The next summer, in 1925, a group of comrades from our organization went to hakhshara in Kibbutz Josef the Gallilee near Szczuczyn-Grajewo and organized by Łomża district HeHalutz, to which we belonged. The Ostrowa group was the largest because they all had leadership functions in the ten kibbutzos, that the Kibbutz Josef the Gallilee had formed in ten different locations where hakhshara was established.
The following young men who went to Hakhshara that summer were Siedlecki, Nyska, Tejtel, Berenholc and Myszne. The young women were Grafa, Liba and the wives of Cwi Siedlecki, Pokrzywa and Zylberman, and possibly others.
HeHalutz took an active part in all Zionist activities in the city. The committee members actively took part in all the Zionist committees in Ostrowa. Among others: Nyska Keren Kayemet; Grynszpan committee for a Working Israel; Zylberman Israel-office; Bielski Keren HaYesod (also a committee member of Tarbut. I was as well.). As a result of the Hakhshara internship in Kibbutz Josef-the-Gallilee, the Ostrowa group, almost in its entirety, were designated to make aliyah. This was a lot, considering the situation at the time. To get the British to issue a certificate was not easy, and the HeHalutz Zionist committee did not give them out lightly.
At this time, it is perhaps not superfluous to tell about a misunderstanding that will shed some light on the relationship at that time between the Zionist groups and the political parties. As everyone knows, HeHalutz was apolitical, yet under the influence of the Labour Zionist parties, almost excessively so in the district headquarters. That is to say the left Zionists commanded and automatically led. But Ostrowa was an exception as the founders of HeHalutz, my comrades and I, were tied to the General Zionists as were later members. For example, politically impartial as Zionists in the Diaspora, not thinking about future, tangible conditions and interests in Israel. Due to the dualism between our Zionism and HeHalutz, that was even more under the influence of political labour Zionism, we had some difficulties, especially me personally, as I was in constant contact with the Zionist committee in Warszawa. The Zionist committee ordered us to distribute money from the labour Zionist parties. This was fine for awhile until the HeHalutz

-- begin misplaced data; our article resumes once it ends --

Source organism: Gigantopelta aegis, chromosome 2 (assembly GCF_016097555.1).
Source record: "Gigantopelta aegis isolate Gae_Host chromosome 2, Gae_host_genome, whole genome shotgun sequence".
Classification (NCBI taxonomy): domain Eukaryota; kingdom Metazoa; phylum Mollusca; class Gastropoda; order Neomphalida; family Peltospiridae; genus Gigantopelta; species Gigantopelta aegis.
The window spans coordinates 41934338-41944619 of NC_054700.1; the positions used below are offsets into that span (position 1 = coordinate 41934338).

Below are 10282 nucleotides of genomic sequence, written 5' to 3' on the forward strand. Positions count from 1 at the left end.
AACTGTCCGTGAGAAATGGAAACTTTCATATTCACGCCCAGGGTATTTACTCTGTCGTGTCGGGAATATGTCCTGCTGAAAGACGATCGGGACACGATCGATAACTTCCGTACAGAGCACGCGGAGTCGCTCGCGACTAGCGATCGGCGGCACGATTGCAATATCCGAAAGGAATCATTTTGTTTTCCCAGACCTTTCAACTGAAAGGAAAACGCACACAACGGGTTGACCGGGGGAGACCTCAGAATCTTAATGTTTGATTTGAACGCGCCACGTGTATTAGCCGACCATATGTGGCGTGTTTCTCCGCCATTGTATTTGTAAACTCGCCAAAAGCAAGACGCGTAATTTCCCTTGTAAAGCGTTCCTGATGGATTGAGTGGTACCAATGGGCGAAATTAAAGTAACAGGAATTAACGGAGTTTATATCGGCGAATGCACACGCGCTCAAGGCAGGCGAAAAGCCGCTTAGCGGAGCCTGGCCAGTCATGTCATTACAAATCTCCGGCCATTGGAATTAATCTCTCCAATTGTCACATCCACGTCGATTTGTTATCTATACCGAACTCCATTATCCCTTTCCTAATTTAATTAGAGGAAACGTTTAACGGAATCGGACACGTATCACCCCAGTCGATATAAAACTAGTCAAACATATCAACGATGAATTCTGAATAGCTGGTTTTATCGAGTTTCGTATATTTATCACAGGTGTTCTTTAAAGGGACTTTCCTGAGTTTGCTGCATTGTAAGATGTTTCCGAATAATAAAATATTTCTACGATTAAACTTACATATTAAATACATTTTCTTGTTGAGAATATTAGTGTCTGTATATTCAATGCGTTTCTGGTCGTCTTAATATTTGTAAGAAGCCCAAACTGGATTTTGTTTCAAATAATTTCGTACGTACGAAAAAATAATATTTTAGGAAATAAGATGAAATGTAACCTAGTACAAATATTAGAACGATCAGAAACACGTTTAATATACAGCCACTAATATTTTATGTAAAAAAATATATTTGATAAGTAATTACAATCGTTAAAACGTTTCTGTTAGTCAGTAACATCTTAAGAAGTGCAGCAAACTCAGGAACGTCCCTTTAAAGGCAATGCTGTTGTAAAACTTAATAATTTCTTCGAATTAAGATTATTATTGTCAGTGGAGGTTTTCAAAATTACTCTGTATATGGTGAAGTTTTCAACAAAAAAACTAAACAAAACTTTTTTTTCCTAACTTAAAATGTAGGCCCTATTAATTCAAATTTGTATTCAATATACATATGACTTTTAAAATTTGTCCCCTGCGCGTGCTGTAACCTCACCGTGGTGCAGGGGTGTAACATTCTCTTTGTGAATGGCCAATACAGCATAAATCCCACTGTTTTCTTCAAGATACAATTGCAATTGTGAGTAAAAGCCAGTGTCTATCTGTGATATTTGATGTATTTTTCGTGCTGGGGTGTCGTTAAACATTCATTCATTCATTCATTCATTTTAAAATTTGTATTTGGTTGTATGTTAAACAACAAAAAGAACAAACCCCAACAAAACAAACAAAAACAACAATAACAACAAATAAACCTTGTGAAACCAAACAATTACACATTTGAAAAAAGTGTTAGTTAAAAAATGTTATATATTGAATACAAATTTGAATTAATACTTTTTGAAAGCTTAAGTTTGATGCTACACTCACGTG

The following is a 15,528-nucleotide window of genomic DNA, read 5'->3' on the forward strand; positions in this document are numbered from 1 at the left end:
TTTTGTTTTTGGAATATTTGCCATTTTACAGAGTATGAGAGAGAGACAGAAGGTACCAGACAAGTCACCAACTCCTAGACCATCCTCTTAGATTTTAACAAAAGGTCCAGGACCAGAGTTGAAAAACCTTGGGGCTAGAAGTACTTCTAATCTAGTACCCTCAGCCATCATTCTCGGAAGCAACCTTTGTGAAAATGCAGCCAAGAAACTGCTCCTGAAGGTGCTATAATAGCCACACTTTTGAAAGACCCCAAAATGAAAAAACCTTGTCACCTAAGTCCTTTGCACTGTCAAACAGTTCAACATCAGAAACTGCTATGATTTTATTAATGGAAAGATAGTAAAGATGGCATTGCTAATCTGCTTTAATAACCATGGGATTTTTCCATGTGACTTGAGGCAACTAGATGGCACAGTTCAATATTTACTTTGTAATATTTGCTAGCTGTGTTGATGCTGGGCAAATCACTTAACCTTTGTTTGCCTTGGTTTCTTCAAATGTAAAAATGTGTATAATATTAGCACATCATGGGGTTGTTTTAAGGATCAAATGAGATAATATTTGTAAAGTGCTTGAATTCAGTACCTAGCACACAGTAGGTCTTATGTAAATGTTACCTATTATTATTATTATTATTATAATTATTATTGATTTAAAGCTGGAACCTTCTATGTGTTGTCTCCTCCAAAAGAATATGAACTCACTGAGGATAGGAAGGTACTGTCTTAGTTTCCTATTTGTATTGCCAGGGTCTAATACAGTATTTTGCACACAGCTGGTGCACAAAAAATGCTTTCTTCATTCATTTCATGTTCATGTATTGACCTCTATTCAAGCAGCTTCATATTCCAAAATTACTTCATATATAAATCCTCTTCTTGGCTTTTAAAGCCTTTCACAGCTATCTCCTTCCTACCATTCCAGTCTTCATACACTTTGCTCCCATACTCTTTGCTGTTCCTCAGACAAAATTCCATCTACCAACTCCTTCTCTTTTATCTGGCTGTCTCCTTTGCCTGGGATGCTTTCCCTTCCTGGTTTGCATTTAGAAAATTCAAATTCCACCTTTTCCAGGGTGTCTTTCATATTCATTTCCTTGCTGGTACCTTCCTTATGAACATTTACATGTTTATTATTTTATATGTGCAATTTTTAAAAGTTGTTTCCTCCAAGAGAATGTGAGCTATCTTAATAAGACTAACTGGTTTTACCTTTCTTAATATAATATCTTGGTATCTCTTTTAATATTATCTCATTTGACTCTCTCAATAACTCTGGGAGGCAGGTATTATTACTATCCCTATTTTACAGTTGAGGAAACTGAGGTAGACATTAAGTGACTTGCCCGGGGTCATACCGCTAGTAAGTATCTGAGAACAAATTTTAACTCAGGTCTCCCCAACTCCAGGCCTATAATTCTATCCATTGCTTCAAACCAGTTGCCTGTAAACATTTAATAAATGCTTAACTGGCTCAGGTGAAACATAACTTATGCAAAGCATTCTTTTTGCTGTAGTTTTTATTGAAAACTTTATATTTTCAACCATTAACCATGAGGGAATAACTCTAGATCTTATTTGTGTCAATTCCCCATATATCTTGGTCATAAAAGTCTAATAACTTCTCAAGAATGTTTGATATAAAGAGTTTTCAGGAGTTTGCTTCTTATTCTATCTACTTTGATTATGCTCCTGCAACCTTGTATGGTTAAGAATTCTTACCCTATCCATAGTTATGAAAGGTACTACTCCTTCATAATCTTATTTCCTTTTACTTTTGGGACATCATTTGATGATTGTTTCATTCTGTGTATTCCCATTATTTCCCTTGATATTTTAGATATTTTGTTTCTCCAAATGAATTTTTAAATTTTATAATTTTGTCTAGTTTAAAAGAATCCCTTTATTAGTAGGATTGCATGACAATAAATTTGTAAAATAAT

Zionist committee decided that a halutz [pioneer] must not belong to any other Zionist organization; I found myself in a difficult situation, since I was an active Pioneer and also active in the Zionist Organization. My case was to be debated at a session of Centre-HeHalutz. I was in Warszawa and waited to see what would come of the debate about my situation. I remember a comrade from Centre came out of the session. It was either Skala or Funt, both of whom supported my personal stand on the question of remaining in the Zionist Organization and in left HeHalutz. One of them informed me of the decision to make an exception in my case and not demand that I leave the Zionist Organization.
Later the Zionist Organization committee decided to establish a General HeHalutz. In Ostrowa the Zionist Organization committee decided to do this as well, especially the committee comrades under the influence of Et Livnot. A delegate, Szyfer, arrived from Warszawa for this purpose. The committee requested our help in founding the General HeHalutz. This would mean the break up of the HeHalutz that I had worked so hard to create. This was quite a dilemma. What to do? I went to Warszawa to ask the advice of Icchok Grynbaum, whom I thought of, as a lot of Zionists did in Poland, as my rabbi. I still remember that when I went to see him, I was a little scared and shy to tell him my problem. He listened to me very seriously and advised me to remain on my path, in General Zionism and in left HeHalutz and the contradiction between them would work itself out.
I still remember, as if it were yesterday, that I stayed with him until late. It was dark when he escorted me to the street and he said to me: If I were in your place, I would handle it this way.
I arrived back in Ostrowa and at the next Zionist Organization committee meeting (that was held either at Margolis' or Holcman's, because they were neighbours, I think), the subject of General HeHalutz was brought up again. I managed to leave the question open until I left for Israel. So that is how it was decided.